A client said to me this week, “’Pastures New’ must be a wonderful place to work; that’s where everyone seems to go when they leave here!”

One of the first questions a new client who’s lost their job will ask me is, ‘What do I tell a new employer about my reason for leaving?’

For those who’ve had the decision to leave forced on them, how they explain it to a recruiter can be anxiety-inducing.

Following is the general advice I give in this situation:

Redundancy – No brainer, you tell the recruiter exactly that.  There is no stigma attached to being made redundant, although I still get clients who think that it will reflect poorly on them and their capability.   

There is no better reason for looking for a new role than redundancy.  No employer will read anything untoward into it; after all, it’s the role that is redundant, not you.

Development/promotion – Again, there’s absolutely no reason not to tell the recruiter that you are looking for a new challenge; that their role offers a great opportunity that not only suits your skills and experience but fits with your future plans.

Underperformance/company ‘fit’ – When we reach the heady heights of senior management/ director/ executive, it is surprisingly common (even after many years of service) to be ‘let go’ from your employer without going through any formal process, e.g. performance review, improvement plan, disciplinary procedure, etc.  

I most often see this situation, where there have been fundamental changes in personnel at the top of a company or organisation.  Senior people like to bring in their own ‘trusted’ colleagues, often replacing long-standing employees, seemingly without a second thought.  

It’s also common where a business tries a new approach, e.g. ‘We want to be more commercial’; and so, they bring in external talent to help reach their goals without a thorough understanding of what that means in reality.  Within a relatively short space of time, they may realise that expectations from both sides (the newly recruited employee and employer), are not the same, each having a different understanding of the role and the outputs required from it.  As a result, the new starter will be exited from the business, often within two years.

The first question I get from clients who’ve lost their job for ‘underperforming/fit’ is, ‘What the heck am I supposed to tell a new employer?’

Often, they are able to negotiate a ‘package’ (a sum of money in return for giving up employment rights) which will include an agreed reference and exit statement, usually reading something like, ‘John has decided to move on to pastures new’ or ‘John has decided to take some time out to be with his family’.

My advice is to quote the reasons agreed with your employer and be as honest as possible, without giving the recruiter a reason not to employ you. Stick as close as possible to the truth; that way, you won’t find that you trip yourself up during a prolonged recruitment process, maintaining a consistent story between recruiters. It’s a small world, and people do talk, your reason mustn’t vary from interview to interview!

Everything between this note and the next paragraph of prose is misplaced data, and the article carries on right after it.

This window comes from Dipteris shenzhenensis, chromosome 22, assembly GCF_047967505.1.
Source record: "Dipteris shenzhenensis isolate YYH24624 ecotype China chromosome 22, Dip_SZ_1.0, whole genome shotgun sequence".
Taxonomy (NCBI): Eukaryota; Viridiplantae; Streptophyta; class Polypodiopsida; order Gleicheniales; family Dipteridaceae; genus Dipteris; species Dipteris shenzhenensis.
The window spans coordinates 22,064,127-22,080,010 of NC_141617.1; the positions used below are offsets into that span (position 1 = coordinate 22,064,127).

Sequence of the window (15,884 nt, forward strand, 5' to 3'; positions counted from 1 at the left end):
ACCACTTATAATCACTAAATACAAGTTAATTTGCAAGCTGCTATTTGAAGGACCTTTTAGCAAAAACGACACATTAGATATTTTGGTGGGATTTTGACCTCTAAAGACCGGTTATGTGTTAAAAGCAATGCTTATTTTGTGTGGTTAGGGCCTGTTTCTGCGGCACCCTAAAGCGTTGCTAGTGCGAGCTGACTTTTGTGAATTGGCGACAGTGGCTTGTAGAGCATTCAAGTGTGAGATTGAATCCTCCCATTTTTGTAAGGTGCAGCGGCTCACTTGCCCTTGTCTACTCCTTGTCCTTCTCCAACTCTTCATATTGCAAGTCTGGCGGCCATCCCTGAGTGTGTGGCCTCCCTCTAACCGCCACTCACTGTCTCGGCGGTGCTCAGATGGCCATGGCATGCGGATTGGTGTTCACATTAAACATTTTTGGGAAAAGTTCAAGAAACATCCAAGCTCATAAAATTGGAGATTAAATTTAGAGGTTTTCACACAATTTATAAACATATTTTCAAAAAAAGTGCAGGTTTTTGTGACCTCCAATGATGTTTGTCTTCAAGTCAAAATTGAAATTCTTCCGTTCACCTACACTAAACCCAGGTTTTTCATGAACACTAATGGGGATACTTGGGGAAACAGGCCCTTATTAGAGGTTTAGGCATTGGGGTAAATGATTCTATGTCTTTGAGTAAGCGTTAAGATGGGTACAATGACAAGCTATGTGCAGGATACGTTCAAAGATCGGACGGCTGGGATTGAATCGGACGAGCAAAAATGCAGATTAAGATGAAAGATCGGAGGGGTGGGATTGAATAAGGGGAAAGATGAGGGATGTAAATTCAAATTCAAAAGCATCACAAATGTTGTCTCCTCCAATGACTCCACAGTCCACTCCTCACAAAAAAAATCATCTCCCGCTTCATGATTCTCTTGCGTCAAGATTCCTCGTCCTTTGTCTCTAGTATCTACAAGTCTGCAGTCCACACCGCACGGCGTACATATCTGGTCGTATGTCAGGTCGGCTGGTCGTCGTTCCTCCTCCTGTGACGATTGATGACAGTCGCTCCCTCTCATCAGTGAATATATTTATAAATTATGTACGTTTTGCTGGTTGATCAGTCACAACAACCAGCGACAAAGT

Following are a selection of acceptable reasons for leaving your current employer without having a job to go to:

  • ‘There have been some fundamental changes in structure, and my role was no longer needed.’ i.e. ‘I’ve been made redundant.’
  • ‘I’ve never had any time off in my career (other than holidays), and the business were offering a considerable package, so I decided to take a leap.’ i.e. ‘Voluntary’ redundancy.
  • ‘For a while, I’ve wanted to do something different (e.g. take time off with the family, build a house, build a boat, travel extensively, etc.), this is the first time I’ve had the opportunity, so I took it’.
  • ‘There has been a new senior team/CEO/MD who wanted to move the business in a different direction’.

It is incredibly common for senior personnel to exit with a package without a job to go to; regardless of the reason you give, most recruiters will be able to read between the lines. Be careful about blatantly being untruthful.  Lies are likely to be uncovered and that, more than anything, will completely ruin your professional reputation.

If you’re applying for roles within the same industry/location, likely, the recruiter will already know you (or know someone who does).  They may be aware of your reputation or can see that you have some fantastic skills and experience that they need, i.e. your track record speaks for itself.  As a result, they will be willing to make their own minds up.


Incidentally, I have purposely chosen not to include ‘dismissal following disciplinary hearings’ in this article.  For how to position that with a new employer, I suggest that you discuss your personal circumstances with ACAS, an HR professional or coach.

For more information on finding and landing your dream job, my FREE online course is still available and is packed full of my top tips used in my webinars, corporate programmes and one to one sessions.  This advice has helped thousands of job seekers find the right next role for them.  Click here for more information.


(N.B. Each person’s situation is entirely different, and I cannot possibly cover every scenario here.  The information I have included is for general demonstration purposes only.  Should you choose to use the advice given in this article, you do so at your own risk.  If you would like to discuss your personal situation with me, please do not hesitate to get in touch.)

FREE Guide, 'How to Hack Your Happy Hormones!'

Unlock exclusive insights and stay up-to-date with the latest news by subscribing to my newsletter today - your source for valuable content delivered straight to your inbox! 


Claim your FREE gift: Instantly access my 32-page 'Happy Hormones Hacks' mini-course, a £39.99 value, as a token of my appreciation!

You have Successfully Subscribed!